detector outside the gate just where a car would stop, and a telephone
      handset inside a call box.

      Automatic ringdown when the receiver is lifted. "Monticello," he said.

      I introduced myself and explained I wandered around looking for/at the AT&T
      underground sites constructed back in the late 1960's and would he answer a
      few questions for me.

      Giving him no time to say "yes," or "no," I plunged ahead asking if any of
      the equipment, racks, or panels that were originally spring-mounted still
      existed in his facility. "All gone." Other questions were prefaced with
      info I already knew, such as "Did the nuclear blast detector system ever
      really work." He confirmed the system was never actually in an operational
      mode.

      He was reluctant to answer some specific questions about current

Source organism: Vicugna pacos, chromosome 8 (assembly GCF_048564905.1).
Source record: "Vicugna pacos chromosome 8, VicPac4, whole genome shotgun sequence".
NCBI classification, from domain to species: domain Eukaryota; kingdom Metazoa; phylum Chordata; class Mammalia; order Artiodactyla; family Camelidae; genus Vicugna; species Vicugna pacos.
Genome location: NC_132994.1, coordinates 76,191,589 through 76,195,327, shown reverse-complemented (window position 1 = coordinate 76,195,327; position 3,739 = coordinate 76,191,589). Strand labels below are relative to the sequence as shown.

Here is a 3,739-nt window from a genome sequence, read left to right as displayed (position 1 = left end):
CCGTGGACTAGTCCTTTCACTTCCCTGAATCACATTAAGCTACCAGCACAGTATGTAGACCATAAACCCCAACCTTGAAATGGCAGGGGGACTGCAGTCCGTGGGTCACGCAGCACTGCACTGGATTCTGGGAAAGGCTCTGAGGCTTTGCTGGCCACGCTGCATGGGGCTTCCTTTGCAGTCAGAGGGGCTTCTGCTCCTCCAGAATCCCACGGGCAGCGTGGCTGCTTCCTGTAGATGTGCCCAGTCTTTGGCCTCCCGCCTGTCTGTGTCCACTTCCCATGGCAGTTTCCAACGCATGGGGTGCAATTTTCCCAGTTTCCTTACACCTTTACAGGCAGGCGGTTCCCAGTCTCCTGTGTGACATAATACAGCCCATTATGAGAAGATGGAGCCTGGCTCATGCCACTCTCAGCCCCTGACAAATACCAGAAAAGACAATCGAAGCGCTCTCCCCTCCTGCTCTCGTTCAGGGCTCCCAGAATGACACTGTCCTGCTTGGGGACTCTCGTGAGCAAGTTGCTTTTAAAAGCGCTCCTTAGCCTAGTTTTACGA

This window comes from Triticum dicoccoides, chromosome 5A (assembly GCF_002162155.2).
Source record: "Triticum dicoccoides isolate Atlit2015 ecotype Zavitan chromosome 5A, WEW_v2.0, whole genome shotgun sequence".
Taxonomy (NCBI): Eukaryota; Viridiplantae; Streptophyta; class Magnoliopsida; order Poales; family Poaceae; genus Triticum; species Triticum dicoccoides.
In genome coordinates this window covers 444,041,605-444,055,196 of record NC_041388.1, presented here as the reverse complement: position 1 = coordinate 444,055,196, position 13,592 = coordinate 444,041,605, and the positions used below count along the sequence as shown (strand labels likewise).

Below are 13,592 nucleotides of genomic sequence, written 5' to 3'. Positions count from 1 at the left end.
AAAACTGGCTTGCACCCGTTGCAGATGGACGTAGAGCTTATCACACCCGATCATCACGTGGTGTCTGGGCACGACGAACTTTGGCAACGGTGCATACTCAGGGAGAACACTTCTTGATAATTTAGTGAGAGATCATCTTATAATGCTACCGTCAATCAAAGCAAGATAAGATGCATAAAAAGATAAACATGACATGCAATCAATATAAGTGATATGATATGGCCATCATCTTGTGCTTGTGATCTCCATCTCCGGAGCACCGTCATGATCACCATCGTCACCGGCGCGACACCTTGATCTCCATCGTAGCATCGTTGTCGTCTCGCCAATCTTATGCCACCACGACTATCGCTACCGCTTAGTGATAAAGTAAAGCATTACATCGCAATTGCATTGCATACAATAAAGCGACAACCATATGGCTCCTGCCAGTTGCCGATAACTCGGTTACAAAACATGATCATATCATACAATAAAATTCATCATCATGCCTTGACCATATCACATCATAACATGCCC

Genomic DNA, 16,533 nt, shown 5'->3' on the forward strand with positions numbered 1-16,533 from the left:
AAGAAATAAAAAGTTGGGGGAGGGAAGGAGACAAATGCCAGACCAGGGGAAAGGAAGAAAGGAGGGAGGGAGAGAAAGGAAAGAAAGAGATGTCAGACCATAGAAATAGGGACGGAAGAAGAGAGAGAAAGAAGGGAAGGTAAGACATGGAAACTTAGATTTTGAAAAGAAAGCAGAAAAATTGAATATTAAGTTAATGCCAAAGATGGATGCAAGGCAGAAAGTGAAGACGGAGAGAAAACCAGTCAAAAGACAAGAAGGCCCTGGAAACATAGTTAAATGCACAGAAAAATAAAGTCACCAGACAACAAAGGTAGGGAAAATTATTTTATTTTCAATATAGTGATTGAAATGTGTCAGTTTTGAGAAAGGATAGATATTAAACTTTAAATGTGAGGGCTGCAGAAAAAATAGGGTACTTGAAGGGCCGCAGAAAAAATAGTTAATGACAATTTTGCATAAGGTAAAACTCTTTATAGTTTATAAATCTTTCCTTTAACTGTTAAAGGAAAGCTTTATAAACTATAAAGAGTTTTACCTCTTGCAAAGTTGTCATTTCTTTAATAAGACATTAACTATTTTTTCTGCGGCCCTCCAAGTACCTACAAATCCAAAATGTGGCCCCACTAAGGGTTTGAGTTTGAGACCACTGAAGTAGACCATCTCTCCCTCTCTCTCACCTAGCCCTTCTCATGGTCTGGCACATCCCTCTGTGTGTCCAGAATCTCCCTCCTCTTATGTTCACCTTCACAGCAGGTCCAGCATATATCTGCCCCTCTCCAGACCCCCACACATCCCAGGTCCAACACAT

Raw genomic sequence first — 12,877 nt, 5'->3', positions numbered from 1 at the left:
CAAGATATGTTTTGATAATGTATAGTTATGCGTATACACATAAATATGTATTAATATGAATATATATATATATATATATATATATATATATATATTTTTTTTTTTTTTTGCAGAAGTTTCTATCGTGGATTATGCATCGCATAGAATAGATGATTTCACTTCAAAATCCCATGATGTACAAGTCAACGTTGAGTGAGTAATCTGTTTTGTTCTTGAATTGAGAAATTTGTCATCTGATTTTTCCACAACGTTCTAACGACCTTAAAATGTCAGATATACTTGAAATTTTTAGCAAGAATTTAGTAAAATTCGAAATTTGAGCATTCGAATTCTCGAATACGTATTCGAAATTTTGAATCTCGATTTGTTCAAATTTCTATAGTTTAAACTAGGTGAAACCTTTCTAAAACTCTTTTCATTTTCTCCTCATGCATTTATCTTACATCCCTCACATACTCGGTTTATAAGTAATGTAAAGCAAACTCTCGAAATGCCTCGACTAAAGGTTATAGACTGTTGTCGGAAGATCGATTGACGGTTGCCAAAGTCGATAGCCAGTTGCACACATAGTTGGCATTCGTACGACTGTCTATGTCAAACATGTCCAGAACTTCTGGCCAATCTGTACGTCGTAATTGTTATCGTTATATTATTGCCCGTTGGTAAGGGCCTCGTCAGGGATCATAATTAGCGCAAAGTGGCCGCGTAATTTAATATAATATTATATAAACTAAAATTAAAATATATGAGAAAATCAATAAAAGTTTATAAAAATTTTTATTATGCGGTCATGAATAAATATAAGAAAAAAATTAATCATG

operations, but I did get him to admit to having a #4ESS (after I told him
      of the #5 at Ellisville). He said "No Autovon." He flatly refused (in a
      nice way) to tell me where Monticello fiber connected to these days (except
      for Ellisville, especially since I told him that was one connection!)

      I asked about the next underground facility north that connected with the
      L-4 carrier system. He said it used to be a place he *thinks* was called
      Stanfield (or Stansfield), NC, but was bypassed when the fiber was installed.

      All microwave has been turned down and fiber is the only link with the
      other stations. There were no radio antennas on the tower, not even the